Drug trafficking is the main driver of violence on Mexico’s side of the border. The northern state of Tamaulipas is among the deadliest in Mexico, with cartels clashing over valuable smuggling routes into South Texas, and violence surging in Tijuana as criminal elements vie for similar routes and an expanding local drug market. Migrants and locals try to avoid being caught in the cartels’ crossfire, but the danger does not end there.
Migrant deaths climbed 17 percent in the first seven months of 2017, according to U.N. data, fueling speculation that tougher rhetoric and enhanced security led to migrants taking riskier routes across rivers and in open desert, a “balloon effect” of security measures forcing migrants to try their luck farther from cities and highways.
Migrants also turn to smugglers, who often charge thousands of dollars to get them across the border. In many cases, the smugglers are tied to the very drug cartels whose violence migrants are trying to avoid by crossing the border. In July, 10 migrants suffocated in a tractor-trailer parked in San Antonio.
There was a slight decline in deaths last year — 294 migrants died crossing the border in 2017, compared with 329 in 2016 — but that comes with a decline in overall border activity and questions raised about local authorities undercounting and underreporting human remains found in their jurisdictions. More than 7,200 migrants died crossing the border from Mexico since 1998, or about 1,500 more than the number of U.S. troops killed in Iraq and Afghanistan combined.
When it comes to drug smuggling, a physical wall would appear to bring few solutions, Wilson said. Hard drugs such as heroin and cocaine mostly come into the United States through formal ports of entry, mixed with the $1 million a minute in trade that flows both ways. And sealing the border over the past two decades has produced an unintended consequence: It forced drug cartels to become more sophisticated, producing networks of scouts, lookouts and bribery infrastructures to sidestep the human element, Wilson said.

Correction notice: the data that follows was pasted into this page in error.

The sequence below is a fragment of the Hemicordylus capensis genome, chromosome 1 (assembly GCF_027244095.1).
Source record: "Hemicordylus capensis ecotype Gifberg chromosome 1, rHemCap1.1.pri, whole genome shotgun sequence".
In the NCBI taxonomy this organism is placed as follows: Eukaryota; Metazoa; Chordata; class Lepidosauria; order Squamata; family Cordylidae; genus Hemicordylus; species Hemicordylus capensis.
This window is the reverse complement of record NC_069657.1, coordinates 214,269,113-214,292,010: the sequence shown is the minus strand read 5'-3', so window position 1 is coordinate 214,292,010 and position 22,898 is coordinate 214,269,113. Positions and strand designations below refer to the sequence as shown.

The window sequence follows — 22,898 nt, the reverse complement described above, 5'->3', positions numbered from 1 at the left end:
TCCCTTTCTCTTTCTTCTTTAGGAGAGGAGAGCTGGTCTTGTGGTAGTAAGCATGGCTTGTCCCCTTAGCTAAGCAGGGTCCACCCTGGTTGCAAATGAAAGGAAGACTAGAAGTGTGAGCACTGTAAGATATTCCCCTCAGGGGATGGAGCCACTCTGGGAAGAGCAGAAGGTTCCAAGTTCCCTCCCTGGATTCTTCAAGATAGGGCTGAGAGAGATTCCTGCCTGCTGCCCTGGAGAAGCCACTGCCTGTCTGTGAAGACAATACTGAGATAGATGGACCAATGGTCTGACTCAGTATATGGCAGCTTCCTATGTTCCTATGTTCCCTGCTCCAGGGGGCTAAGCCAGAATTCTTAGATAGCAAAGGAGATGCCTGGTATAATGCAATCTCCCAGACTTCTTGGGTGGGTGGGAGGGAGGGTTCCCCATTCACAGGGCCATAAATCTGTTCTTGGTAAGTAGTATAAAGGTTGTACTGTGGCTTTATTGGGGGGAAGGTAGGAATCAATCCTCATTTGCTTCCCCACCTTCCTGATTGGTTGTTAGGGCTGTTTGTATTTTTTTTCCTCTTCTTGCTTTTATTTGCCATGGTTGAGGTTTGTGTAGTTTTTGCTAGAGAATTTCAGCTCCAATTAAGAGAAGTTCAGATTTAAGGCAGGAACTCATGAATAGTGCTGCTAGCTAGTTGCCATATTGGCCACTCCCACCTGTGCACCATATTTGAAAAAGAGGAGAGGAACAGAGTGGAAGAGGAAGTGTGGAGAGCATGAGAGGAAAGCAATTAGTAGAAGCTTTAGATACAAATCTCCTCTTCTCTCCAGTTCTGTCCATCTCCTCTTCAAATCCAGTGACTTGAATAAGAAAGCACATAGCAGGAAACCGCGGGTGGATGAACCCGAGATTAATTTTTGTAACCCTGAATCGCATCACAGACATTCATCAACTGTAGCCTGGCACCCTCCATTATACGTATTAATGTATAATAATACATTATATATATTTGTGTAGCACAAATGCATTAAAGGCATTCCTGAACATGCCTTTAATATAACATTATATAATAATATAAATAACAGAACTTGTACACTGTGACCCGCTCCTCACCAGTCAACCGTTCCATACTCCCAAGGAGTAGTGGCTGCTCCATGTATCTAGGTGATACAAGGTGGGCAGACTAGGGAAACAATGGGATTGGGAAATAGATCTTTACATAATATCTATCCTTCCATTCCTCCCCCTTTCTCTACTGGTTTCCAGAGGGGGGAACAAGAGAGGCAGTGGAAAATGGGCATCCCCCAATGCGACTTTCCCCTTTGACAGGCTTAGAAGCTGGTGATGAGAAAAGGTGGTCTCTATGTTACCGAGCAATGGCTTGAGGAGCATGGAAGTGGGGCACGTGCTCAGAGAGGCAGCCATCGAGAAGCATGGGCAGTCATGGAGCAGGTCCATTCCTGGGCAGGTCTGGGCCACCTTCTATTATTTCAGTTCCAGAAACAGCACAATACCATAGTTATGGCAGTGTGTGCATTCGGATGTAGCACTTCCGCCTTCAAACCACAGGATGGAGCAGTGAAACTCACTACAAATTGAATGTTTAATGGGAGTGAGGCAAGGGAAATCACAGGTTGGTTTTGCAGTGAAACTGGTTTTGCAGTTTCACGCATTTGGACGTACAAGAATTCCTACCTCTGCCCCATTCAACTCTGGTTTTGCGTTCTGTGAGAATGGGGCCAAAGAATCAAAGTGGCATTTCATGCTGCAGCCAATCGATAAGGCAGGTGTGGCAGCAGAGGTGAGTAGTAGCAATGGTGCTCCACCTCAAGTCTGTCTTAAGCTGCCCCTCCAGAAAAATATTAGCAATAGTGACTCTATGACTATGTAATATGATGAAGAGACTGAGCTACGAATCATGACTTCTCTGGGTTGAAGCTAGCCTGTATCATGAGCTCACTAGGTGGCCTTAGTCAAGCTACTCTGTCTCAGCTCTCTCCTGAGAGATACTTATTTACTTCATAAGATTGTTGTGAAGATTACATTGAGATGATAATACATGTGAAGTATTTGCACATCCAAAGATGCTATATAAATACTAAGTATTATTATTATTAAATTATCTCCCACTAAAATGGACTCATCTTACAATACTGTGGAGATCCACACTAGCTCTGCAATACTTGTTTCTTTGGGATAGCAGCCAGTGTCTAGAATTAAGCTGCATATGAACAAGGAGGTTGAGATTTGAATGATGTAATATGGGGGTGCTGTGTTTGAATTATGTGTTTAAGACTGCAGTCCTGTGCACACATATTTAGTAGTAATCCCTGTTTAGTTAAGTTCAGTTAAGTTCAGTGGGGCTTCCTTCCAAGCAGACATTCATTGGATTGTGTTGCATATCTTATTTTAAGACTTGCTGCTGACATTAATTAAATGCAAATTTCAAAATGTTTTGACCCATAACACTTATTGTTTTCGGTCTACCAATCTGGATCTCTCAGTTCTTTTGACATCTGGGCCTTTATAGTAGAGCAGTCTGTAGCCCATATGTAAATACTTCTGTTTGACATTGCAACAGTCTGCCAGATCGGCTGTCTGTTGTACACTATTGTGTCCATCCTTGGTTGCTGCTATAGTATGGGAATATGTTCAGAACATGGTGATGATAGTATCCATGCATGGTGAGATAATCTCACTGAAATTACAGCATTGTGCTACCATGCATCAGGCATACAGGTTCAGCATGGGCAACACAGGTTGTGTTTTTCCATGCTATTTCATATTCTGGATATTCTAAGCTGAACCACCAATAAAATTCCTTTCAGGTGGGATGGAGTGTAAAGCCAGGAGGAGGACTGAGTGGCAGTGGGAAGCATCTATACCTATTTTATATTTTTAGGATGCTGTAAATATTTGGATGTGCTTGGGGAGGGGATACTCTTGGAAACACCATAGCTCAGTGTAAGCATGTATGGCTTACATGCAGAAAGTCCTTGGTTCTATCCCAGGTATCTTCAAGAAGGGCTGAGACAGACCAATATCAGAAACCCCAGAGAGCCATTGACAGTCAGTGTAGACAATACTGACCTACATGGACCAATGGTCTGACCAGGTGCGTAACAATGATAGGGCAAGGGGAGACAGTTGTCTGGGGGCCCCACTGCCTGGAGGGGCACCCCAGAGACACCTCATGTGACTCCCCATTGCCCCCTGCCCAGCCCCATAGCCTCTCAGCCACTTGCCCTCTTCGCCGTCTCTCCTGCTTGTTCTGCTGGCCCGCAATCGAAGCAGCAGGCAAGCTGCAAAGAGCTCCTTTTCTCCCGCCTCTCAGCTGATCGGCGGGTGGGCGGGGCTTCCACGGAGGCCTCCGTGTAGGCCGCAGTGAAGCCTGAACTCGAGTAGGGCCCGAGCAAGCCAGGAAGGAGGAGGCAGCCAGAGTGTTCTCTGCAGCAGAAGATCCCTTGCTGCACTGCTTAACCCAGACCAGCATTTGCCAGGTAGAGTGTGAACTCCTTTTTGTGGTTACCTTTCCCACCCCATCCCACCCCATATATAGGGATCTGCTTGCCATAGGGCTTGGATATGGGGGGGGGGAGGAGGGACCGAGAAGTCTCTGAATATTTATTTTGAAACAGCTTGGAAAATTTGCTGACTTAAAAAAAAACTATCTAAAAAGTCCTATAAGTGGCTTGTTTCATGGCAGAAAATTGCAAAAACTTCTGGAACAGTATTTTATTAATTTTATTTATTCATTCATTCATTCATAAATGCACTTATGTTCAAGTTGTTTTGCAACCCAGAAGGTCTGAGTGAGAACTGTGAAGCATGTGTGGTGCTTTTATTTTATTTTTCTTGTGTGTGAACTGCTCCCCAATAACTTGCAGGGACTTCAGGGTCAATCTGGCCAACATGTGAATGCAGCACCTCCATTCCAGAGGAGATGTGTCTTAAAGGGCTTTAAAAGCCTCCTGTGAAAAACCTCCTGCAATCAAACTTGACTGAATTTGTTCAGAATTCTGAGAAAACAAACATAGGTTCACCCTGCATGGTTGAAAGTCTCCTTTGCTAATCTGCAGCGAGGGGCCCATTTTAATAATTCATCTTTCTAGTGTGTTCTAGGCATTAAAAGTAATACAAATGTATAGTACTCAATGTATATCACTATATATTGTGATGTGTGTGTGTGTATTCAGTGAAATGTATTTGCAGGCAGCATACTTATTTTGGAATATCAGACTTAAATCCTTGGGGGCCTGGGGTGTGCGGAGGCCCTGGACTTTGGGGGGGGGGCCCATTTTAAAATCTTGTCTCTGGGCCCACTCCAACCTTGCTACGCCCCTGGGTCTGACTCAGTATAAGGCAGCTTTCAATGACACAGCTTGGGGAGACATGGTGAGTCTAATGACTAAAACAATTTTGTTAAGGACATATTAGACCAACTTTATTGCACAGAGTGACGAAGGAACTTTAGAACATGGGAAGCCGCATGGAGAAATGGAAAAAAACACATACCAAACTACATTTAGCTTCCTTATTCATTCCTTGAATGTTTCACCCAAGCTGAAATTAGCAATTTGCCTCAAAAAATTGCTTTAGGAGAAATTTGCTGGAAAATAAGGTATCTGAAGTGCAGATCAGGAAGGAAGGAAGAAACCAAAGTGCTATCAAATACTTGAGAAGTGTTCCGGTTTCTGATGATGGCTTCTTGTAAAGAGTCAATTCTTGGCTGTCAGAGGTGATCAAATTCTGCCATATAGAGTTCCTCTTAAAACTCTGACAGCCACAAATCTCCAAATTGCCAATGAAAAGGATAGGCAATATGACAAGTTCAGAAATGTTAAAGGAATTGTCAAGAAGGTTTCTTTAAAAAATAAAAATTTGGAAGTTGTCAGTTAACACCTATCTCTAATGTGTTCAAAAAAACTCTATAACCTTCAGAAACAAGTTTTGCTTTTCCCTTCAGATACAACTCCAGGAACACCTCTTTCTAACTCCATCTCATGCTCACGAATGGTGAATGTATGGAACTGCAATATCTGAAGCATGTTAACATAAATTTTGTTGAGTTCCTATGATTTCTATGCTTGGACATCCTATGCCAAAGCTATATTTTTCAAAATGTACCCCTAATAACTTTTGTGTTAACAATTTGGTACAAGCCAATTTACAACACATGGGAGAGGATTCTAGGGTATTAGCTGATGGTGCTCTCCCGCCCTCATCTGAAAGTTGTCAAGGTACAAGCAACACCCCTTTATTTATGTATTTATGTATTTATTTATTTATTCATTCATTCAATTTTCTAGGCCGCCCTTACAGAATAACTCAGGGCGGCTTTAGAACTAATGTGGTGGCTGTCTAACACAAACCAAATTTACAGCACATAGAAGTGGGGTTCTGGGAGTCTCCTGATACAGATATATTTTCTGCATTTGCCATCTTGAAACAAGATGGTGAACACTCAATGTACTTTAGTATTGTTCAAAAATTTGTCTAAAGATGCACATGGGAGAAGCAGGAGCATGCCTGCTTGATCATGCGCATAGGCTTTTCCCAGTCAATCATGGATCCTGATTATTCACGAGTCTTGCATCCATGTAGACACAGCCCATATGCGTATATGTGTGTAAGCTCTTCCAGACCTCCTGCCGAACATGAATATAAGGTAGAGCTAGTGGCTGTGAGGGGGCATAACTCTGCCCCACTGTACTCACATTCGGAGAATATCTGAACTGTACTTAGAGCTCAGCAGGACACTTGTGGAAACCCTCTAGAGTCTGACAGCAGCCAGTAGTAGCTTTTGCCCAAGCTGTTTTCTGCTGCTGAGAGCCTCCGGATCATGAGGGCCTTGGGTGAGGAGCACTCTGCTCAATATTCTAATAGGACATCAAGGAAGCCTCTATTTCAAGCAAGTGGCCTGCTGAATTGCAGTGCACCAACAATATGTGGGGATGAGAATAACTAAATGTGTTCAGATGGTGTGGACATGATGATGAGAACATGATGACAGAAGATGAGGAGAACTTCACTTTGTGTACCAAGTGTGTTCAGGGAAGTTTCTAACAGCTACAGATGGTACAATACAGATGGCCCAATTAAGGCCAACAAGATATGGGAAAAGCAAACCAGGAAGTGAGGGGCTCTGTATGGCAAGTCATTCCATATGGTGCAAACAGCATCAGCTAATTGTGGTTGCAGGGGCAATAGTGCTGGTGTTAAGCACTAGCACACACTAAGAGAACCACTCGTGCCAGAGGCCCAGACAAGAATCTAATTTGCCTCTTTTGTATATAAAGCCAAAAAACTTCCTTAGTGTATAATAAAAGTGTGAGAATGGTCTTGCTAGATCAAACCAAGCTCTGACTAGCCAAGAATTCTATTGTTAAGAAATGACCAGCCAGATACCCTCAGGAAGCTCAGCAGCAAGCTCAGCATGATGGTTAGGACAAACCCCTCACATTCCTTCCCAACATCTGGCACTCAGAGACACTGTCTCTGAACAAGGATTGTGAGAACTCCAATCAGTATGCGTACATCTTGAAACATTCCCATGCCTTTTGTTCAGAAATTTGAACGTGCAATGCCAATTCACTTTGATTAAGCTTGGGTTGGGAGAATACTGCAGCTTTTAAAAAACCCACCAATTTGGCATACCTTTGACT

And as Ioan Grillo noted in the New York Times, blunting avenues does nothing to drug demand, but it does make trafficking operations more expensive, and the cost is passed on to the buyer. The consequence, he wrote, is cartels only becoming richer and deadlier.
“Stronger levels of security are met with new creative efforts. It doesn’t mean we shouldn’t do it, but we need to be skeptical of something that sounds like a silver-bullet solution,” Wilson said.
Tyler Houlton, a spokesman for the Department of Homeland Security, disputed that notion, saying a border wall would block “illegal aliens” and drugs, and in effect, the criminals who traffic them.
“Our goal is to diminish their power,” Houlton said of the cartels, adding that the wall is among a number of policy proposals, such as ending what has been called chain migration and curtailing the practice of immigrants overstaying their visas. That method of establishing an unlawful presence was twice the rate of illegal border crossings in 2014 and eclipsed illegal border crossings as the primary means of entry a decade ago.
For U.S. Customs and Border Patrol
Protecting the southern border is a difficult task, officials contend. There were 786 documented assaults on officers and agents in 2017, an increase from 454 in 2016, according to government data, although Houlton could not say why there was a dramatic increase in assaults. “Any crime committed by an illegal alien is a crime that shouldn’t have occurred in the first place,” he said.
In December, an agent was struck in the chest with a rock and knocked off his all-terrain vehicle near migrants suspected of crossing illegally. Responding agents dispersed the group with tear gas.
And in November, U.S. Border Patrol agent Rogelio Martinez was found dead with a head injury and broken bones in West Texas. Trump seized on the moment to justify hard-line immigration policies and invoked his “build the wall” rhetoric, but it remains unclear whether Martinez was the victim of a homicide or died of injuries sustained in an accidental fall in rough terrain. A spokesman for the CPB union did not respond to a request for comment.
This post, originally published Jan. 17, has been updated.